Slew of state-backed national archives take the past seriously
If anyone ever finds a copy of “Madhouse on Castle Street,” a 1963 BBC play featuring a fresh-faced Bob Dylan, or TV studio coverage of the 1969 moon landings, the British Film Institute would like to know.
They’re among the “most wanted” items on the Institute’s list of missing, and presumed lost, TV treasures.
Other items in the category include scribe Dennis Potter’s first TV drama, “The Confidence Course” (1965); the Alan Bennett comedy “On the Margin” (1966); and the first three seasons of seminal Britcom “Till Death Us Do Part,” which kicked off in 1965.
Until the late 1970s, tapes of shows were routinely wiped so that the then-expensive videotape could be reused.
Fortunately, a huge amount of TV from the 1950s to the present day, both in the U.K. and across continental Europe and elsewhere, is safely stored in national and private archives.
Across Europe, TV preservation is a serious pursuit. Pubcasters RAI in Italy and RTVE in Spain are among those using government funding to help their efforts. Similarly, the French government-backed National Audiovisual Institute has 2.5 million hours of material. But like their counterparts in Germany, Russia, and even Mexico, these works still face huge challenges.
Many preservationists consider the Brits to be pre-eminent in the field. The BBC and the British Film Institute, endowed by John Paul Getty Jr., are responsible for two of the world’s most important TV archives.
The pubcaster has approximately 600,000 hours of TV, much of it housed in a former greeting-card factory near London’s Heathrow Airport.
For the past three years, the BBC has been digitizing this vast resource so auds can view parts of the collection online.
More than 50,000 hours of film and video — less than 10% of the total — have been converted to digital files, with more than 30 themed collections available to browse. They range from the BBC’s coverage of Nelson Mandela’s trial in Pretoria in 1963 and 1964 to a “Doctor Who” retrospective, “The Changing Face of Doctor Who.”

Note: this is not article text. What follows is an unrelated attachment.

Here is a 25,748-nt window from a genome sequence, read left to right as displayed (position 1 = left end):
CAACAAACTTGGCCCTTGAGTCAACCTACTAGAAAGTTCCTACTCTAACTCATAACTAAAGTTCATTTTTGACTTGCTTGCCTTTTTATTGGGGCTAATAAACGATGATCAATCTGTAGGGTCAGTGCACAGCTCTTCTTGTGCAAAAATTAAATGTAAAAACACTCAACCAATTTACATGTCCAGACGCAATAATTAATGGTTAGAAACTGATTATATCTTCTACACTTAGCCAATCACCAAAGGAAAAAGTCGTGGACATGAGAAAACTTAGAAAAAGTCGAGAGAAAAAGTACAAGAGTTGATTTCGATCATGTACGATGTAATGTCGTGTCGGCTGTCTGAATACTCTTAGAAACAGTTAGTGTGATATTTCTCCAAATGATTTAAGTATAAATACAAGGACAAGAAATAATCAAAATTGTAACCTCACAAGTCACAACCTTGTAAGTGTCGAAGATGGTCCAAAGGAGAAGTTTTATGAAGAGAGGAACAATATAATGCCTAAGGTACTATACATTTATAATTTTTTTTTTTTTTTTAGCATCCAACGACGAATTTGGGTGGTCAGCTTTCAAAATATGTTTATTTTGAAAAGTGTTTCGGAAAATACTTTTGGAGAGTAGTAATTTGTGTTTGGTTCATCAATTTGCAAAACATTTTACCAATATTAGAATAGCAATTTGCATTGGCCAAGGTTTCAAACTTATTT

Inevitably, there are rights issue relating to making archived programs publicly available.
“The key fact is that the public own some, but not all, of the amazing programs in this archive,” says BBC director of archive content Roly Keating. “In many cases those rights are shared with the authors, musicians and performers engaged in the original creation of those works.”
The BFI, funded mainly by the state, is obliged by law to record and archive shows broadcast by commercial broadcasters ITV and Five, and hybrid pubcaster Channel 4, but not fare shown by pay webs such as BSkyB.
“Our criteria for recording and archiving a program is that it must be significant and/or exemplary,” says Steve Bryant, senior curator of television at the BFI’s national archive.
“The aim is to have at least one example of everything. We don’t record U.S. shows, apart from a few of the ones that feature British actors, because they are not part of our remit.”
Italy claims its state TV archive is Europe’s second largest after the BBC’s.
Pubcaster RAI’s Teche unit has kept every broadcast RAI has made since 1980. Gradually it is working to fill in the gaps and, where necessary, restore content from earlier decades.
“RAI has been making TV programs for nearly 60 years, and radio programs for nearly 80, so there’s a huge and valuable patrimony to collect and preserve,” says RAI Teche director Barbara Scaramucci. “We already have millions of hours. But there’s much work to do.”